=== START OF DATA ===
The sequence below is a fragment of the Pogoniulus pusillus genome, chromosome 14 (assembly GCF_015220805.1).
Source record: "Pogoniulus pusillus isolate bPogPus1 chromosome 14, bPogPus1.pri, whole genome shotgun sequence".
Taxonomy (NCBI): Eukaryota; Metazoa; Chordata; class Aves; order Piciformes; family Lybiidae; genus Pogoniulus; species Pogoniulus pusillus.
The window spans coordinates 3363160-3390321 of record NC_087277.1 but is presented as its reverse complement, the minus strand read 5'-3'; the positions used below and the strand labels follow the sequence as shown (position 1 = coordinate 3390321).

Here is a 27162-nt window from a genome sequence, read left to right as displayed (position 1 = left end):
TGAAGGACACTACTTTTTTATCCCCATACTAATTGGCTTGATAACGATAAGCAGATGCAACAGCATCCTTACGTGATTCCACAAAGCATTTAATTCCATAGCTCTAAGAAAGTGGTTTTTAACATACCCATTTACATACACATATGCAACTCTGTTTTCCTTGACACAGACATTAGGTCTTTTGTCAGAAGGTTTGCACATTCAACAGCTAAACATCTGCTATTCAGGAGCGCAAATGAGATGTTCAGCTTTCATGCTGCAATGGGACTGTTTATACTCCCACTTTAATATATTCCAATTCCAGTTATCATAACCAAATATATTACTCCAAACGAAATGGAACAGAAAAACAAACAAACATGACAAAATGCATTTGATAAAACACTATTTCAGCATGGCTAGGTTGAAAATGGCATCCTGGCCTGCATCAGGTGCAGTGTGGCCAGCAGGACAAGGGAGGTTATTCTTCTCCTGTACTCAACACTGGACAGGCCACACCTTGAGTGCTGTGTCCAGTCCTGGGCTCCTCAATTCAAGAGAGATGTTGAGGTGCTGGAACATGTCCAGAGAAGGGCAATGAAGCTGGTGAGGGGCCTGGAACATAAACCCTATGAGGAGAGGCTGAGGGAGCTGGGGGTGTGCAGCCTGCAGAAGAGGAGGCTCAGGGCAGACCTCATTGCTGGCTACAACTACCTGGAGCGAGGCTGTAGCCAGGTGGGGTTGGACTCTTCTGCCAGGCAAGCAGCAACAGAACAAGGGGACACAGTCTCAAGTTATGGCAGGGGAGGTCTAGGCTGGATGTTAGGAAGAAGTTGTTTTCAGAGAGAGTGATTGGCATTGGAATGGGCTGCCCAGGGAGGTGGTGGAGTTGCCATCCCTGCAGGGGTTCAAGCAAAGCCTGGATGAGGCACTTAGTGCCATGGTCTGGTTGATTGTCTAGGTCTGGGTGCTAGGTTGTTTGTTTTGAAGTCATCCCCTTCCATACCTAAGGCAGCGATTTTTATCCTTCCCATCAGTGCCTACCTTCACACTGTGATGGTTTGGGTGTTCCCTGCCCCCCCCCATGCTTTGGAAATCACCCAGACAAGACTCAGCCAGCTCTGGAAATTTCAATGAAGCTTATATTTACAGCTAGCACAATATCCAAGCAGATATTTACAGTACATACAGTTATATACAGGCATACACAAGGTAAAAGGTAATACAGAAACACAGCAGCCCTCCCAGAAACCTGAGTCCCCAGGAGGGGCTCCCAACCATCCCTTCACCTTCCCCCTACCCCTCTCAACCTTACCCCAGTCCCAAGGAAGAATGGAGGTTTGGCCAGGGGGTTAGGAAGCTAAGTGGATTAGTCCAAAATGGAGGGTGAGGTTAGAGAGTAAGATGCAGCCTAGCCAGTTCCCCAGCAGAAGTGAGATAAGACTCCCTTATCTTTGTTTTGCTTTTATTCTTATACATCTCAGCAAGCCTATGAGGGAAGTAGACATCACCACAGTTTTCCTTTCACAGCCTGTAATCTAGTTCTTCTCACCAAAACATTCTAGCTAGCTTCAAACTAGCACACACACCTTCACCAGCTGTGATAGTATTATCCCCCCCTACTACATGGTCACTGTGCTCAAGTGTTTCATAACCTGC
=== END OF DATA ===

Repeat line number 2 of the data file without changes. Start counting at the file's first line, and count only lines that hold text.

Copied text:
Source record: "Pogoniulus pusillus isolate bPogPus1 chromosome 14, bPogPus1.pri, whole genome shotgun sequence".